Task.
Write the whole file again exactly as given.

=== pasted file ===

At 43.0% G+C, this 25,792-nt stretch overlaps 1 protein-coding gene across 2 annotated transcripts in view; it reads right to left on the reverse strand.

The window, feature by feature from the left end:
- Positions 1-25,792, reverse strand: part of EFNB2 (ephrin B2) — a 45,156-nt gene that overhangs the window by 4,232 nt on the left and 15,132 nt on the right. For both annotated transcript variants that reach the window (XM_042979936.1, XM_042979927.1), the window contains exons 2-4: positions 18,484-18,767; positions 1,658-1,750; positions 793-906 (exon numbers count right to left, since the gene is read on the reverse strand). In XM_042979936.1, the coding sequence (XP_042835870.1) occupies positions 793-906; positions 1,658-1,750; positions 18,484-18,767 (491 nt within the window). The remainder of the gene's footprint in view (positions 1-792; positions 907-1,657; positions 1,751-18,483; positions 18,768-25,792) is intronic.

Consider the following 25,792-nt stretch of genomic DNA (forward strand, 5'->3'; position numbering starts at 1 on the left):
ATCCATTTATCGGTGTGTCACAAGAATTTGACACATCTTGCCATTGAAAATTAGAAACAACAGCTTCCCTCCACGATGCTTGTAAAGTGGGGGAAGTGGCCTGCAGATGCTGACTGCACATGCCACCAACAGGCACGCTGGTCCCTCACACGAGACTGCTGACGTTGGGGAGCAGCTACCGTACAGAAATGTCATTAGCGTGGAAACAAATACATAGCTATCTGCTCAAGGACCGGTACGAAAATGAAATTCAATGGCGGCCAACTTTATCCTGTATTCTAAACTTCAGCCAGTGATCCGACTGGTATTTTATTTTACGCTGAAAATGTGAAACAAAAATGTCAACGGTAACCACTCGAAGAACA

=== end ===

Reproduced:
At 43.0% G+C, this 25,792-nt stretch overlaps 1 protein-coding gene across 2 annotated transcripts in view; it reads right to left on the reverse strand.

The window, feature by feature from the left end:
- Positions 1-25,792, reverse strand: part of EFNB2 (ephrin B2) — a 45,156-nt gene that overhangs the window by 4,232 nt on the left and 15,132 nt on the right. For both annotated transcript variants that reach the window (XM_042979936.1, XM_042979927.1), the window contains exons 2-4: positions 18,484-18,767; positions 1,658-1,750; positions 793-906 (exon numbers count right to left, since the gene is read on the reverse strand). In XM_042979936.1, the coding sequence (XP_042835870.1) occupies positions 793-906; positions 1,658-1,750; positions 18,484-18,767 (491 nt within the window). The remainder of the gene's footprint in view (positions 1-792; positions 907-1,657; positions 1,751-18,483; positions 18,768-25,792) is intronic.

Consider the following 25,792-nt stretch of genomic DNA (forward strand, 5'->3'; position numbering starts at 1 on the left):
ATCCATTTATCGGTGTGTCACAAGAATTTGACACATCTTGCCATTGAAAATTAGAAACAACAGCTTCCCTCCACGATGCTTGTAAAGTGGGGGAAGTGGCCTGCAGATGCTGACTGCACATGCCACCAACAGGCACGCTGGTCCCTCACACGAGACTGCTGACGTTGGGGAGCAGCTACCGTACAGAAATGTCATTAGCGTGGAAACAAATACATAGCTATCTGCTCAAGGACCGGTACGAAAATGAAATTCAATGGCGGCCAACTTTATCCTGTATTCTAAACTTCAGCCAGTGATCCGACTGGTATTTTATTTTACGCTGAAAATGTGAAACAAAAATGTCAACGGTAACCACTCGAAGAACA